The study of syntax over the last half century has seen a remarkable expansion of the boundaries of human knowledge about the structure of natural language. The Routledge Handbook of Syntax presents a comprehensive survey of the major theoretical and empirical advances in the dynamically evolving field of syntax from a variety of perspectives, both within the dominant generative paradigm and between syntacticians working within generative grammar and those working in functionalist and related approaches.
The Handbook covers key issues within the field that include:
• core areas of syntactic empirical investigation,
• contemporary approaches to syntactic theory,
• interfaces of syntax with other components of the human language system,
• experimental and computational approaches to syntax.
Bringing together renowned linguistic scientists and cutting-edge scholars from across the discipline and providing a balanced yet comprehensive overview of the field, The Routledge Handbook of Syntax is essential reading for researchers and postgraduate students working in syntactic theory.
Table of Contents
Editor’s Introduction. Contributors. Acknowledgements. Part 1: Constituency, Categories and Structure 1. Merge, Labeling and Projection Naoki Fukui and Hiroki Narita 2. Argument Structure Jaume Mateu 3. The Integration, Proliferation and Expansion of Functional Categories Lisa deMena Travis 4. Functional Structure Inside Nominal Phrases Jeffrey Punske 5.The Syntax of Adjectives Artemis Alexiadou 6. The Syntax of Adverbs Thomas Ernst Part 2 Syntactic Phenomena 7. Head Movement Michael Barrie and Éric Mathieu 8. Case and Grammatical Relations Maria Polinsky and Omer Preminger 9. A-bar Movement Norvin Richards 10. The Syntax of Ellipsis and Related Phenomena Masaya Yoshida, Chizuru Nakao and Iván Ortega-Santos 11. Binding Theory Robert Truswell 12. Control Theory Norbert Hornstein and Jairo Nunes 13. Scrambling Yosuke Sato and Nobu Goto 14. Noun Incorporation, Nonconfigurationality, and Polysynthesis Kumiko Murasugi Part 3 Syntactic Interfaces 15. The Syntax-Semantics/Pragmatics Interface Sylvia L.R. Schreiner 16. The Syntax-Lexicon Interface Peter Ackema 17. The Morphology-Syntax Interface Daniel Siddiqi 18. Prosodic Domains and Syntax-Phonology Interface Dobashi Yoshihito Part 4 Syntax in Context 19. Syntactic Change Ian Roberts 20. Syntax in Forward and in Reverse: Form, Memory, and Language Processing Matt Wagers 21. Major Theories in Acquisition of Syntax Research Susannah Kirby 22. The Evolutionary Origins of Syntax Maggie Tallerman Part 5 Theoretical Approaches to Syntax 23. The History of Syntax Peter Culicover 24. Comparative Syntax Martin Haspelmath 25. Principles and Parameters/Minimalism Juan Uriagereka and Terje Lohndal 26. Head Driven Phrase Structure Grammar Felix Bildhauer 27. Lexical-Functional Grammar George Aaron Broadwall 28. Role and Reference Grammar Robert Van Valin 29 Dependency Grammar Timothy Osborne 30. Morphosyntax in Functional Discourse Grammar Lachlan MacKenzie 31. Construction Grammar Seizi Iwata 32. Categorial Grammar Mark Steedman. Index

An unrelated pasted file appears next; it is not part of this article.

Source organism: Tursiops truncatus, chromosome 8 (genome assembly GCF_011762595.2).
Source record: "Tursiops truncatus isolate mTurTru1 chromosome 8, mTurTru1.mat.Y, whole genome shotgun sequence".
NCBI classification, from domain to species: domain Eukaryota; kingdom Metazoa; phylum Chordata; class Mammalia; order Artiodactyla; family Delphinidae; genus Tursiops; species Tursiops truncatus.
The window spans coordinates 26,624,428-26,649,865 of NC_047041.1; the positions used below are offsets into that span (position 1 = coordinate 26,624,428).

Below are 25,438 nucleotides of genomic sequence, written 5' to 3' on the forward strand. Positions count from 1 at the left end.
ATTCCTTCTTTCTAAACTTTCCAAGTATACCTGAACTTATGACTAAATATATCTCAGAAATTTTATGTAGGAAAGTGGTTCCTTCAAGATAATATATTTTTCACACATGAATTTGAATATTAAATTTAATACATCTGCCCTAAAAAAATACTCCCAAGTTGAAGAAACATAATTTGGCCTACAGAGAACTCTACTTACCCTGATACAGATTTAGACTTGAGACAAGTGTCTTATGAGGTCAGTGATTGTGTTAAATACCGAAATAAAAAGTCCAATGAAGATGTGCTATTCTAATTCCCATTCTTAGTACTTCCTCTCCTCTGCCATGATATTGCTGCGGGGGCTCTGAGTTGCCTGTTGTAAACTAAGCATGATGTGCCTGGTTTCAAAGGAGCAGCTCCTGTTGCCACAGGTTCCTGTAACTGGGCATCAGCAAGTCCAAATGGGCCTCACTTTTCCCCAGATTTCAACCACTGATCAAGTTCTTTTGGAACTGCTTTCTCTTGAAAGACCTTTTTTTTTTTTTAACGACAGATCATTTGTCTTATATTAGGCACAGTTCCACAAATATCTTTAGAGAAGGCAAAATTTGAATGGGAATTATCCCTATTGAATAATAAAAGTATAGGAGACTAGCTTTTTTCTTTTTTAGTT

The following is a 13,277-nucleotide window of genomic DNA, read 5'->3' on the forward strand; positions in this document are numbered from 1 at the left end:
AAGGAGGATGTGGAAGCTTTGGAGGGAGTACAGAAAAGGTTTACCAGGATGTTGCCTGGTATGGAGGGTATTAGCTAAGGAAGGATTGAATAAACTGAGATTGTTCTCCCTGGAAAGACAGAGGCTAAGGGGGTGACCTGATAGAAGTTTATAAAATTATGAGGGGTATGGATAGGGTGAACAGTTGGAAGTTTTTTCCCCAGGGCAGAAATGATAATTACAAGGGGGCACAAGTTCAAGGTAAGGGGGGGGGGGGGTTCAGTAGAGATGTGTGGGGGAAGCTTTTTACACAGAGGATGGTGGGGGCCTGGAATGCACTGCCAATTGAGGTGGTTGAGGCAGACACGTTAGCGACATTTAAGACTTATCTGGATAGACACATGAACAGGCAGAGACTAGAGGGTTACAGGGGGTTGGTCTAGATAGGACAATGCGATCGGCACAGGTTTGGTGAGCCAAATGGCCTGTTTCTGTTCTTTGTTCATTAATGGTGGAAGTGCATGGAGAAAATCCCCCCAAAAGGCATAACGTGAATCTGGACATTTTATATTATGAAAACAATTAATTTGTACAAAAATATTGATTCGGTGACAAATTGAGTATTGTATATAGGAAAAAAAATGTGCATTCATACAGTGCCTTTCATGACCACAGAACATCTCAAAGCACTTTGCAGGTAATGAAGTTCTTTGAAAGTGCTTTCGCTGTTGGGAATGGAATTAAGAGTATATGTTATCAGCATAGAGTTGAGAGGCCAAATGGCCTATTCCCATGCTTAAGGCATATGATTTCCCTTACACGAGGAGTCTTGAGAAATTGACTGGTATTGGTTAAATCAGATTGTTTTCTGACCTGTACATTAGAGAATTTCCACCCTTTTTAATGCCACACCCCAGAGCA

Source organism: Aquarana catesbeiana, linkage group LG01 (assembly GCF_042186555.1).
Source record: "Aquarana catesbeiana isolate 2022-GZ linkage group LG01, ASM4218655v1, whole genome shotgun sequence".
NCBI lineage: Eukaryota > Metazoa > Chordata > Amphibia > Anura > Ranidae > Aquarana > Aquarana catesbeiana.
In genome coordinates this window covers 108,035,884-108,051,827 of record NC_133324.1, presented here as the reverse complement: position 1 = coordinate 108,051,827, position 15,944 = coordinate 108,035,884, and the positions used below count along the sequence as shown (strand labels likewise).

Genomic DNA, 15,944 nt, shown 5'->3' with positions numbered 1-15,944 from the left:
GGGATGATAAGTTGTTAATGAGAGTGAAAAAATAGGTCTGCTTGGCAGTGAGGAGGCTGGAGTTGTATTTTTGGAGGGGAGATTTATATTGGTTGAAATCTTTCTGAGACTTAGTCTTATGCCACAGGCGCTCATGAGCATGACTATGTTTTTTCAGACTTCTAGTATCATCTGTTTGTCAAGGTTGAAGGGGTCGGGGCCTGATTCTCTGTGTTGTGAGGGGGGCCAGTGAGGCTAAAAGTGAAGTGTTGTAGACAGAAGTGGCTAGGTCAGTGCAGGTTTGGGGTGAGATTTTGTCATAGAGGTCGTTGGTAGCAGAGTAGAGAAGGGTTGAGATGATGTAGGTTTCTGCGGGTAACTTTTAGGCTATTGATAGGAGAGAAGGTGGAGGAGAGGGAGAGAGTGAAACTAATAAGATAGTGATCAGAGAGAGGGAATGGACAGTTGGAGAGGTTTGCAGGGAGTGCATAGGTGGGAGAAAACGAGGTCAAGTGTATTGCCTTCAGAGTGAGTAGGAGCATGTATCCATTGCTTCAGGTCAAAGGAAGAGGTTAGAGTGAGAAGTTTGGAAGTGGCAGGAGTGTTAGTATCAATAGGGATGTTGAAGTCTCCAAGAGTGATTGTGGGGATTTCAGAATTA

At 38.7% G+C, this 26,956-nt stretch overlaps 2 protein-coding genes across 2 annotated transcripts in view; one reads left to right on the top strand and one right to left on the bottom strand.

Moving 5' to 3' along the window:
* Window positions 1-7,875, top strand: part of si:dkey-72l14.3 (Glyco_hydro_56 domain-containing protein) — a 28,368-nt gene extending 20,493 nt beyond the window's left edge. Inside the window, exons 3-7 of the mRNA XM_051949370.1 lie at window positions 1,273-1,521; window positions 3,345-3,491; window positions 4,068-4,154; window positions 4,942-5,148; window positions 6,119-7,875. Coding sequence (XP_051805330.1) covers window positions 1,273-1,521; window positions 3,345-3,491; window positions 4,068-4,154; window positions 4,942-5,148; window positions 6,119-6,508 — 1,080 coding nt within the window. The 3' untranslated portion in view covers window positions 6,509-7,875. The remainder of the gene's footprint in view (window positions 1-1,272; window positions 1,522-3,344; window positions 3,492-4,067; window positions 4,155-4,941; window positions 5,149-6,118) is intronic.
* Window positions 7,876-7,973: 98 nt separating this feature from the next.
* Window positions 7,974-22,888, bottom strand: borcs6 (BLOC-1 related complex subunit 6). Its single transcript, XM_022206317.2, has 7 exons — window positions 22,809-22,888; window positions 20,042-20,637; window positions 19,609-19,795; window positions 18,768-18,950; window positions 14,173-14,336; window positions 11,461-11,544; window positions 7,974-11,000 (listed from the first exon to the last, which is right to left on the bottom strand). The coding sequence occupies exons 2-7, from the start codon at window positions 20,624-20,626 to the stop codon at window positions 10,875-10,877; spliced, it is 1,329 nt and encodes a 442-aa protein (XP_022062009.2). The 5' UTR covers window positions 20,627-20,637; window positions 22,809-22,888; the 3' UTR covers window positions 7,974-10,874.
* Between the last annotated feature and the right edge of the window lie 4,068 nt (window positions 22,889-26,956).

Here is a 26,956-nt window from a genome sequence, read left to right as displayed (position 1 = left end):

Andrew Carnie is Professor of Linguistics and Dean of the Graduate College at the University of Arizona, USA.
Yosuke Sato is Associate Professor of Linguistics at the Department of English Language and Literature of the National University of Singapore.
Daniel Siddiqi is an Associate Professor of Linguistics, Cognitive Science, and English at Carleton University in Ottawa, Canada.
"The Handbook brings together thoughtful and judicious essays by outstanding scholars, covering the many aspects of syntax that have been explored and developed extensively in recent years. It is sure to be of great value to a wide range of users, from students to those engaged in advanced research, as well as to others who want to gain some sense of current ideas about the nature of language. A very welcome and impressive contribution."
Noam Chomsky, Massachusetts Institute of Technology, USA
"This is an excellent book, both rich in detail and beautifully clear and accessible. The most important phenomena and theoretical issues in generative grammar are discussed in an even-handed and interesting way. The combination of historical perspective, theoretical and methodological breadth, and up-to-date insights makes it a must-read for graduate students, and a valuable resource for specialists."
Elizabeth Cowper, University of Toronto, Canada
"...[The Routledge Handbook of Syntax] is overall a stellar addition to the growing body of survey literature that deserves a special slot on every syntactician’s book shelf, and is sure to leave its mark on many future syntax syllabi."
Dennis Ott, University of Ottawa, Canada, The LINGUIST List